As many of you know, I am a huge fan of Vitamin C and Zinc for immune support during the pandemic. I teach about these supplements and more in my online course, Integrative and Functional Medicine Strategies for the Pandemic, and I have helped 100s of families successfully manage COVID-19 quickly and effectively without longhaul complications.
So, when the COVID A to Z study was recently published concluding that high-dose zinc and ascorbic acid (Vitamin C) are NOT effective at reducing the duration of COVID-19 symptoms, many of you asked how to make sense of these new findings. Upon careful analysis, I found that the conclusions are significantly flawed. Let’s take a closer look.
The COVID A to Z Study enrolled 214 participants from April through October 2020, with an unmet goal of 520 participants. The participants were split into 4 different treatment groups. Treatment was started after receiving a positive SARS-CoV-2 PCR test and continued for 10 days. The treatment arms were as follows:
- Zinc gluconate 50mg at bedtime
- Ascorbic acid 8000mg divided 2-3 times per day with meals
- Zinc gluconate 50mg + ascorbic acid 8000mg
- “Usual care” without supplementation. (“Usual care” was not defined.)
These 2 supplements, zinc and ascorbic acid, were chosen because of their theoretical benefits for COVID-19 infection. As I’ve outlined in my article, A Pediatrician’s Pandemic Immune Support Plan, zinc increases our white blood cell’s ability to fight infections and may inhibit SARS-CoV-2 from replicating. Vitamin C is one of our most important antioxidants, protects our lungs from pneumonia and may reduce the risk of sepsis.
Because of slower than expected enrollment, an interim analysis was performed in October with only 214 participants. The primary endpoint evaluated was days to 50% reduction in COVID-19 symptoms. The findings were:
- Usual care without supplementation: 6.7 days
- Ascorbic acid group: 5.5 days
- Zinc gluconate group: 5.9 days
- Ascorbic acid + Zinc gluconate group: 5.5 days
The study was stopped early “for futility” as these numbers were not considered statistically significant.
The conclusion was made that high-dose zinc and ascorbic acid are not effective for COVID-19.
But, not so fast there.
Let’s take a closer look at the study. Below are the several flaws I noted on closer inspection. (There may be more).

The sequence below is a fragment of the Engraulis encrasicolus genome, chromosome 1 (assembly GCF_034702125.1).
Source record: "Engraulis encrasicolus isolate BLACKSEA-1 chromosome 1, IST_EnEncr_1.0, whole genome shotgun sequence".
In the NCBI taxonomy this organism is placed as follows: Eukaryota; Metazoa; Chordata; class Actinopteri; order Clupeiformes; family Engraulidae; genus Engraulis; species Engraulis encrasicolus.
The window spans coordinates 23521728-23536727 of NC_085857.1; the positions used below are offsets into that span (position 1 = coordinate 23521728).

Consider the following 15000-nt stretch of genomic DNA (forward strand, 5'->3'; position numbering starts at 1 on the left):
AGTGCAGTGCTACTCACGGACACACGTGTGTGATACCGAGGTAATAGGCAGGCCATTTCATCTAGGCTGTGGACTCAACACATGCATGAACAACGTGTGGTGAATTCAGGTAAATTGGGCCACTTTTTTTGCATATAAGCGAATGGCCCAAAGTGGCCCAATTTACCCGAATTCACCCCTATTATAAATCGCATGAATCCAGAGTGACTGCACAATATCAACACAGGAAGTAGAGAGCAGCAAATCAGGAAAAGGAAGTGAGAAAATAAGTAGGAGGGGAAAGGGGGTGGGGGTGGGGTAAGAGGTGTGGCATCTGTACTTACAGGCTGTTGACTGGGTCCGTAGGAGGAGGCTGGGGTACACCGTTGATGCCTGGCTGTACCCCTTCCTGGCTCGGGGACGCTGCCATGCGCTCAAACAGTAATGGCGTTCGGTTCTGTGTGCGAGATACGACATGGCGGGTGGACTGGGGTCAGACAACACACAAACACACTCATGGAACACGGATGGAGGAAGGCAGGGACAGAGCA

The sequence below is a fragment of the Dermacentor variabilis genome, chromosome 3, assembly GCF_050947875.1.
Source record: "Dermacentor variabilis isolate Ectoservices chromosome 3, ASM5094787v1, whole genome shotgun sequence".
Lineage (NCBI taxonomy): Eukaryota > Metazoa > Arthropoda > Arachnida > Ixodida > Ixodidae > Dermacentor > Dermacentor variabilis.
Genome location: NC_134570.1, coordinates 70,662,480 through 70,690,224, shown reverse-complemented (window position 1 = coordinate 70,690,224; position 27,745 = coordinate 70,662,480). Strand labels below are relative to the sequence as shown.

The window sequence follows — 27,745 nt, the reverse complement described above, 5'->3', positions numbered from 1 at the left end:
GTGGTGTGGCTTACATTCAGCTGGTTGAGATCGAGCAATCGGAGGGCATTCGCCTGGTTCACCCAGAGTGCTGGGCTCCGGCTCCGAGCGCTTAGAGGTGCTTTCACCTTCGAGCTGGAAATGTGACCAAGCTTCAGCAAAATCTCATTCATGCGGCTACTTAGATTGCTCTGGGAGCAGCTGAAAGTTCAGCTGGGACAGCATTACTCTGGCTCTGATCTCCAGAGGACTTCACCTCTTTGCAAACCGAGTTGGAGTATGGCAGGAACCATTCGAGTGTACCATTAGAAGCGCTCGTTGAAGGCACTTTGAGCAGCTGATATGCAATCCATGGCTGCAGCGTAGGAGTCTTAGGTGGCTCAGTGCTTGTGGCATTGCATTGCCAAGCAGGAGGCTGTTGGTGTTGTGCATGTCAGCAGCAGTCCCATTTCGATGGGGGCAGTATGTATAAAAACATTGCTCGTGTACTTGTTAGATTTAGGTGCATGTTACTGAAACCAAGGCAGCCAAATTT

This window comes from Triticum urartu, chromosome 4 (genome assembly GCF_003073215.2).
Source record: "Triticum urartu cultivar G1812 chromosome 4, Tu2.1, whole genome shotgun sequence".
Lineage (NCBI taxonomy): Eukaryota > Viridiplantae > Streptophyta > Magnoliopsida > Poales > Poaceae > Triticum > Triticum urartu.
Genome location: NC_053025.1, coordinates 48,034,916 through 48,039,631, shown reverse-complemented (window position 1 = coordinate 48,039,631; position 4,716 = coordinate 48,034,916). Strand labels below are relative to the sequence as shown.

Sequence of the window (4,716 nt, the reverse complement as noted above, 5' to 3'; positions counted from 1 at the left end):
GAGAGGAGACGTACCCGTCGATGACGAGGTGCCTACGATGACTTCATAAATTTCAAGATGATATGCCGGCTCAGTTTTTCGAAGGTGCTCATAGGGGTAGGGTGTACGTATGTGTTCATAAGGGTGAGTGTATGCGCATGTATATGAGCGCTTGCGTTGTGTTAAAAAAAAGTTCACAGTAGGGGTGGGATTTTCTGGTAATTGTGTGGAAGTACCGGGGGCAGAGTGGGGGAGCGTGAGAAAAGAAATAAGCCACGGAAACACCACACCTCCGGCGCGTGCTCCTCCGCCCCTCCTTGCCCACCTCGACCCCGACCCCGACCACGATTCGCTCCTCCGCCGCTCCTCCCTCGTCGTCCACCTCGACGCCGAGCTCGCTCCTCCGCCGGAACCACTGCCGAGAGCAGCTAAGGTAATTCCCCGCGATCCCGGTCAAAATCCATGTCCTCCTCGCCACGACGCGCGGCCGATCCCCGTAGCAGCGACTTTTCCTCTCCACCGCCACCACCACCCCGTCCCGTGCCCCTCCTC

Flaw 1: The definition of success
The supplement groups had a reduction in number of days to 50% symptoms compared to the usual care group by 0.8 – 1.2 days. The researchers did not consider this reduction in symptom days a “success” It’s not clear to me why a reduction in symptoms by 1 day is considered a failure when when Tamiflu is touted a “success” in trials because it reduces influenza symptoms by a whopping 25 hours.
Flaw 2: The amount of zinc administered was NOT actually “high-dose”
Participants received 50mg of zinc gluconate daily. This in no way would be considered a “high-dose” by most conventional and integrative practitioners. Zinc gluconate contains approximately 14.3% of elemental zinc which means that 50mg of zinc gluconate contains about 7mg of elemental zinc. The Recommended Dietary Intake (RDI) for most kids and adults is OVER 7mg daily (see chart below). The high dose needed to treat COVID-19 would therefore be expected to be much higher than the 50mg of zinc gluconate that was used in the study.
Flaw 3: A zinc ionophore was not given with zinc
This study does not supplement zinc with an ionophore like quercetin. A zinc ionophore, like quercetin, is important to help zinc enter cells where it can do its job of inhibiting viral replication. The authors even comment “the biologic activity of zinc against viruses may require ionophores, such as pyrithione, to block viral replication.” To conclude that zinc does not work against SAS-CoV-2, without simultaneously giving it with a zinc ionophore, is faulty study design at best.